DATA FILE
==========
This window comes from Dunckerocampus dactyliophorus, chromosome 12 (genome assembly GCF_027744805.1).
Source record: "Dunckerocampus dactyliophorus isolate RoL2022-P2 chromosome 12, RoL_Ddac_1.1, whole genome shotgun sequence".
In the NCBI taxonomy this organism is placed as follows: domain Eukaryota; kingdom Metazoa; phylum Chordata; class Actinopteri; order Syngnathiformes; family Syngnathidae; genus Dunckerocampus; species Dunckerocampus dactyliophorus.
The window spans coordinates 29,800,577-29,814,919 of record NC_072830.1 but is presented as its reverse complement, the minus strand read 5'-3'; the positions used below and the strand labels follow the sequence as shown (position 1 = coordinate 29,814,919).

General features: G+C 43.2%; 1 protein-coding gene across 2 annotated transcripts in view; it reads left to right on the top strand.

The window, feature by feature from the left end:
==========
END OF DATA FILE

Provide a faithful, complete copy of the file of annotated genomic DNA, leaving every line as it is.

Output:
This window comes from Dunckerocampus dactyliophorus, chromosome 12 (genome assembly GCF_027744805.1).
Source record: "Dunckerocampus dactyliophorus isolate RoL2022-P2 chromosome 12, RoL_Ddac_1.1, whole genome shotgun sequence".
In the NCBI taxonomy this organism is placed as follows: domain Eukaryota; kingdom Metazoa; phylum Chordata; class Actinopteri; order Syngnathiformes; family Syngnathidae; genus Dunckerocampus; species Dunckerocampus dactyliophorus.
The window spans coordinates 29,800,577-29,814,919 of record NC_072830.1 but is presented as its reverse complement, the minus strand read 5'-3'; the positions used below and the strand labels follow the sequence as shown (position 1 = coordinate 29,814,919).

General features: G+C 43.2%; 1 protein-coding gene across 2 annotated transcripts in view; it reads left to right on the top strand.

The window, feature by feature from the left end: